Once the civilian government under the leadership of President Patricio Aylwin replaced General Pinochet's military regime in 1990, the Chilean government began granting requests to exhume the bodies of the thirteen political prisoners killed on October 17, 1973. These exhumations revealed that many of the victims were slashed with corvos, but did not indicate whether this was done during an attempted escape. In 1991, Cabello's family received a third and final death certificate lacking reference to the cause of death.

Between 1973 and 1990, Chilean military officials deliberately concealed Cabello's burial location from his family. In 1978, the Chilean military government extended amnesty to the perpetrators and accomplices of criminal acts committed between September 11, 1973 and March 10, 1978. On August 24, 1990, the Chilean Supreme Court extended that decree of amnesty to human rights violations committed by the military during the previous years. Cabello's estate brought this action in district court on February 19, 1999.

Fernández resigned from the Chilean military in January 1987, by which time he had received the rank of Major. At the time of his resignation, Fernández publicly admitted that he was a member of General Arellano's squad when Cabello was executed. He secretly entered the United States and lived in an undisclosed location under the protection of the United States Government. In February 1987, Fernández pled guilty to being an "accessory after the fact" to the 1976 car bombing in Washington, D.C., that killed the former Chilean ambassador to the United States and his assistant.1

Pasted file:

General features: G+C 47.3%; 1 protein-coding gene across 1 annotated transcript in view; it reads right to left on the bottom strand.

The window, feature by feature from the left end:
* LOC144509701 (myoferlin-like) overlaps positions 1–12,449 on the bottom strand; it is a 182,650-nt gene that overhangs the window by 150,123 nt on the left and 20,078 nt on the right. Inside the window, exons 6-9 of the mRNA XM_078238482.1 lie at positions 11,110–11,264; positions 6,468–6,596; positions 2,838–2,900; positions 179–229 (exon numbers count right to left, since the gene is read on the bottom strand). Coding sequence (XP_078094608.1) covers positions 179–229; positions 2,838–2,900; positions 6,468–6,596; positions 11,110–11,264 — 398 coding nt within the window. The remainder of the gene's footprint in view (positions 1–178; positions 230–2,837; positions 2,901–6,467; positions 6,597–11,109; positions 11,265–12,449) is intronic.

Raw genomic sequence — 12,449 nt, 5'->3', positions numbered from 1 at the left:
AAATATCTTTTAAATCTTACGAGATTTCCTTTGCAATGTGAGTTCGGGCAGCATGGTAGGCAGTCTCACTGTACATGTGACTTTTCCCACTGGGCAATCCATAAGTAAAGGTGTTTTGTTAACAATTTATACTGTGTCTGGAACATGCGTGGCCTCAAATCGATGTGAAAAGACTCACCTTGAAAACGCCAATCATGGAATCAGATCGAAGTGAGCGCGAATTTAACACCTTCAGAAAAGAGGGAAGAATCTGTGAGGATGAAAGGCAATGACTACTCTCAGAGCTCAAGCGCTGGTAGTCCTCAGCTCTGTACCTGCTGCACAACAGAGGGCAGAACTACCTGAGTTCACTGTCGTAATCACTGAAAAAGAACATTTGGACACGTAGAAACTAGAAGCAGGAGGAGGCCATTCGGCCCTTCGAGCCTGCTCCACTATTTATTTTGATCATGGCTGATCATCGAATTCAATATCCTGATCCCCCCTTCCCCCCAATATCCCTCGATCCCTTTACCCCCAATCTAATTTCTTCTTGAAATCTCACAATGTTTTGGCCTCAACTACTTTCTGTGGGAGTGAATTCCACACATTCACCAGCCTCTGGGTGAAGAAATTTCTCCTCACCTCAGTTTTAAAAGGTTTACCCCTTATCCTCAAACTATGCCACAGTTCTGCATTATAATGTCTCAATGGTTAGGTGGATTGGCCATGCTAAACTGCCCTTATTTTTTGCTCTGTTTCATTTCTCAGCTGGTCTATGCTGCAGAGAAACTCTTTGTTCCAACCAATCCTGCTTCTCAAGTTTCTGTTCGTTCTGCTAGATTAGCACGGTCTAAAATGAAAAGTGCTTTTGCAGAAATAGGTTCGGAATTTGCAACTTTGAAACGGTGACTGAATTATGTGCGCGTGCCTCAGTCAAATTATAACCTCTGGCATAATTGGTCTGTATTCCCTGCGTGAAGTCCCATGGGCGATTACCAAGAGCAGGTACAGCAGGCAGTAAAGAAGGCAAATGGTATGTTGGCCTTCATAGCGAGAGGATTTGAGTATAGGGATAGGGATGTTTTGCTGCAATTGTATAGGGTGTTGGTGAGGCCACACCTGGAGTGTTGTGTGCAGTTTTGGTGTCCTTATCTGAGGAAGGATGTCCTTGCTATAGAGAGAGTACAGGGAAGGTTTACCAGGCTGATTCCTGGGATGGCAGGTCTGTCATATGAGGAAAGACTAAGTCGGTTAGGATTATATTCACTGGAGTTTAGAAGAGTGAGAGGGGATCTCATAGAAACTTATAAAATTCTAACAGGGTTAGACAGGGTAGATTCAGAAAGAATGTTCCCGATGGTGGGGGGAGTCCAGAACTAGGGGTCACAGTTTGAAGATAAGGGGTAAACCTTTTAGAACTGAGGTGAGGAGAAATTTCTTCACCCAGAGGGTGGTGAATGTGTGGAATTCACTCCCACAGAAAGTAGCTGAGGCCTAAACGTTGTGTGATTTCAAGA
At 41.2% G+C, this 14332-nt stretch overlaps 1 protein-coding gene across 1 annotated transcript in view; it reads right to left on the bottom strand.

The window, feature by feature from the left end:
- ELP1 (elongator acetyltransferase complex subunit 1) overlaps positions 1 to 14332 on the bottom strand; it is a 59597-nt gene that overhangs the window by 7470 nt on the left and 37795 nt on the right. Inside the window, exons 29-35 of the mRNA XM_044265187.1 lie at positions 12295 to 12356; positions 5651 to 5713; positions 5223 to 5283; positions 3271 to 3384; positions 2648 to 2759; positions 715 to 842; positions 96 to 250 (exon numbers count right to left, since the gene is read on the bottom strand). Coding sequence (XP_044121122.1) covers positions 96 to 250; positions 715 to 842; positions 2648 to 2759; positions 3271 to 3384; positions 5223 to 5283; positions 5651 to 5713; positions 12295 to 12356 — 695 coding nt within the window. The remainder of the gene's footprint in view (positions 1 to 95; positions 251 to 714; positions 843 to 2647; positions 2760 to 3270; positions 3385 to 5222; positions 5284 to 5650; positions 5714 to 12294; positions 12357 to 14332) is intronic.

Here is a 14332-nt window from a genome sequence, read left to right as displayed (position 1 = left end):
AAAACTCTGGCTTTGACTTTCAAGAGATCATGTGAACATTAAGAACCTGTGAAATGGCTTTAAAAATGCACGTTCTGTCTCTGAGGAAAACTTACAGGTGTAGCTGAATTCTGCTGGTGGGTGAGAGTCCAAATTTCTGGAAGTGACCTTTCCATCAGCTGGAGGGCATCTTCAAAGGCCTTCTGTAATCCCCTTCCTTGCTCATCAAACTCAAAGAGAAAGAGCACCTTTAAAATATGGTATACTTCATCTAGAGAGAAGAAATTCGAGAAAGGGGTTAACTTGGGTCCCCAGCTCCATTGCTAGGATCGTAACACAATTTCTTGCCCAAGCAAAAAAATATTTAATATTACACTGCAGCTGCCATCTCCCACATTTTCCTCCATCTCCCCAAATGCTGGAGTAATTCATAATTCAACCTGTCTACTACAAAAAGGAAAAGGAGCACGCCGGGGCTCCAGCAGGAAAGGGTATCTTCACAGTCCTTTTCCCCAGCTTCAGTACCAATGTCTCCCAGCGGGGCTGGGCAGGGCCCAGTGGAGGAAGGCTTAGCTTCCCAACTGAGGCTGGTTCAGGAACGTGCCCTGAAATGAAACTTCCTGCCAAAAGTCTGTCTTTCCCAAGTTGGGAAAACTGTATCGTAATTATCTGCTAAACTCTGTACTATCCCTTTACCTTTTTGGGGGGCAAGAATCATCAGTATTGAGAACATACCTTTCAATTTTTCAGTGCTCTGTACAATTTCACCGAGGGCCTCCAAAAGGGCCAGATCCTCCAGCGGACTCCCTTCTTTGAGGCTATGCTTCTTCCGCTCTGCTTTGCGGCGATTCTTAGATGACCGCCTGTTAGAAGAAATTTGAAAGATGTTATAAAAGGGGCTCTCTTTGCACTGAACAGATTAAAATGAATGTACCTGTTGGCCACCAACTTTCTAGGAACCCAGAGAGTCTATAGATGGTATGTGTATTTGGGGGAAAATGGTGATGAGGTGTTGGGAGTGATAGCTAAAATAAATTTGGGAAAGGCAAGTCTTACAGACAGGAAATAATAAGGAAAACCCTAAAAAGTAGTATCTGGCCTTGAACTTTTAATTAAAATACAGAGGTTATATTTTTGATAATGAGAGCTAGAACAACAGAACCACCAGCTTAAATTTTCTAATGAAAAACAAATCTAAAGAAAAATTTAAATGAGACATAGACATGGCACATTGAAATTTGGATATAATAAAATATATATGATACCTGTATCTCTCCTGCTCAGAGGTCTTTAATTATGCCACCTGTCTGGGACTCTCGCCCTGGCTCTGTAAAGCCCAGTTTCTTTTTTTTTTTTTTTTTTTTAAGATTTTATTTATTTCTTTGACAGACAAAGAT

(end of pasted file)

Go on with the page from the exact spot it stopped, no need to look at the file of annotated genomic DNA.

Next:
II. Discussion
A. Equitable Tolling

We first decide whether the Cabello survivors' claims were time-barred or whether the applicable statute of limitations was equitably tolled. The question of whether equitable tolling applies is a legal one subject to de novo review. See Miranda v. B&B Cash Grocery Store, Inc., 975 F.2d 1518, 1531 (11th Cir.1992). We are, however, bound by the trial court's findings of fact unless they are clearly erroneous. Id.

Fernández initially argues that the TVPA's ten-year statute of limitations cannot be extended to the ATCA. We readily dispense with that issue. It is clear that "[t]he ATCA and the TVPA share the same ten-year statute of limitations." Arce, et al. v. Garcia, 400 F.3d 1340 (11th Cir.2005). This ten-year statute of limitations is applicable to the Cabello survivor's claims.

1. Retroactivity